Although I don’t “collect” the type of erotically focused romance novel that has become popular fare on the racks of supermarkets and “big box” stores, my daughters do. One of them graciously loans me some of them, including the novels of the extremely popular author Nora Roberts. Although I could cite thousands of examples, here is one chosen from her book “Private Scandals”:

He watched the instant of frantic denial, the stunned panic, the mindless pleasure. Everything she felt echoed inside him. As breathless as she, he lowered himself over her, raining kisses over her glowing face until she was wrapped around him, until her movements grew frantic and his own churning need demanded release.

“Look at me.” He fought the words out of his burning throat. “Look at me.”

And when she did, when their eyes met, held, he slipped inside her. Slowly, his hands fisted in the rug as if he could grip control there, he lowered to her, felt her rise to meet him until they moved together silkily.

When her lips curved, he pressed his face to her throat and took them both over the edge. (p. 244)

For my discussion I’d like to juxtapose this description to a passage from the beginning of “Jesus in Love”:

“Let’s make love,” the Holy Spirit whispered while I was praying.

Each of us was both lover and beloved as everything in me found in the Holy Spirit its complement, its reflection, its twin. We took turns switching roles and switching genders. The momentum of reversing polarities stretched me further and further until I was almost overcome by the force that we had generated.

“Marry me, Jesus,” the Holy Spirit sighed.

Unprecedented pleasure accompanied this most unexpected proposal. When the Holy Spirit kissed my mind and heart, I also felt a tangible touch run down the inner spine of my physical body. Enjoyable arrows of energy shot toward my crotch, concentrating power in my genitals. (p. 33)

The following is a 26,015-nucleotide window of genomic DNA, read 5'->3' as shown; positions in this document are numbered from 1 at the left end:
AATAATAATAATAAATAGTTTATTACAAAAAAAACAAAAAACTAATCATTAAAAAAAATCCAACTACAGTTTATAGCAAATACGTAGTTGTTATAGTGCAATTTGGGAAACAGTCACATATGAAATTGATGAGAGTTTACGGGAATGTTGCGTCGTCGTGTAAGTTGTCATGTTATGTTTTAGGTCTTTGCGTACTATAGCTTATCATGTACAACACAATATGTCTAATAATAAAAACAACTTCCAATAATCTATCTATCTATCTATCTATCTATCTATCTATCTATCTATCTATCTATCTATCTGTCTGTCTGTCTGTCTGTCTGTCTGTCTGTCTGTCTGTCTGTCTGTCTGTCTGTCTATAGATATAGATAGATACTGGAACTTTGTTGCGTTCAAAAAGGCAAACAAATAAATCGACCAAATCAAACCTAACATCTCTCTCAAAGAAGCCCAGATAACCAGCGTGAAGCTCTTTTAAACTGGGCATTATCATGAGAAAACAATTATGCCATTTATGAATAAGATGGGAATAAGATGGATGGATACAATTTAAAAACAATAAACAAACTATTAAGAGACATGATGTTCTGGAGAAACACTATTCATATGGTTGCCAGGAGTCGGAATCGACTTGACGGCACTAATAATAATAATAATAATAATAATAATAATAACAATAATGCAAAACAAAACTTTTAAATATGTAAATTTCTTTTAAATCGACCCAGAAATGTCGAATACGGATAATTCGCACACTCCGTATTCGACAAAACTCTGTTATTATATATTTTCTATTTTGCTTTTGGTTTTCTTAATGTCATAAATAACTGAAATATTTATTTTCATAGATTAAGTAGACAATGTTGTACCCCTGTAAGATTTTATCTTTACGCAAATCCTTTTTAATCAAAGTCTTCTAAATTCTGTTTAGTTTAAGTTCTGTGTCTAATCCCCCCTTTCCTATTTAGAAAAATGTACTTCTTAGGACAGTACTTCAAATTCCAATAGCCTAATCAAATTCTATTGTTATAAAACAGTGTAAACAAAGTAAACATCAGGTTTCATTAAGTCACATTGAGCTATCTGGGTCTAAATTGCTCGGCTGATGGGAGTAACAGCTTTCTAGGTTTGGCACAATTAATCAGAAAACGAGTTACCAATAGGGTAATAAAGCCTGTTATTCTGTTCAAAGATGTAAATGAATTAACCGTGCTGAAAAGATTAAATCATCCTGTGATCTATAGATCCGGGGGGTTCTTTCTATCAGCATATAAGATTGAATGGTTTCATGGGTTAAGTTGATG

Neither of these descriptions is nearly as “anatomically explicit” as many of the scenes in other romance novels. Although in subsequent descriptions in “Jesus in Love” Cherry describes interactions between Jesus and humans such as John and Mary Magdalene, one thing is extremely important. Though the eroticism is real and beautifully described, it always occurs in the context of prayer. This, I believe, is the true genius of Cherry’s writing. She has completely integrated the human Jesus with the divinity of Christ’s being, and the physical and spiritual of our own humanity, in a way that I have never encountered in anything else I’ve ever read. She also fully accepts and celebrates the fact that Eros is indeed divinely created. It is not a “lesser form” of love, somehow tainted. It is that form which was designed by our Creator to enhance human – human relationships as well as to provide the impetus for continuation of life from generation to generation. Eros – Cupid – is depicted in myth as an archer, and I think it is intriguing that in the passage quoted above, the term “arrows of energy” is used.

Another book by which I’m currently enthralled is Sherwin B. Nuland’s “How We Live: The Wisdom of the Body.” Nuland, a medical doctor, writes fascinatingly comprehensible descriptions of many physiological processes, weaving them together with vital philosophical and spiritual insights. In a chapter entitled “The Act of Love” he manages to make the purely biological processes of the formation of ova and sperm cells, the joining of these cells at the time of conception, the subsequent implantation of the zygote, development of the embryo, and the growth of the fetus, into an erotically stimulating narrative. I found it quite as stimulating, in fact, as attempts to produce arousal in novels.

I really, truly believe it is time to use the insights brought to us by medical science, as well as the growing awareness of our own reality as embodied spirits, to stop demonizing our own erotic urges, which need to be comprehended and integrated with our full humanity and brought into the service of creative love in all its forms – procreative, relational, and spiritual. I believe Cherry’s books, as well as Nuland’s and several others I have read recently, make a vital contribution to this endeavor.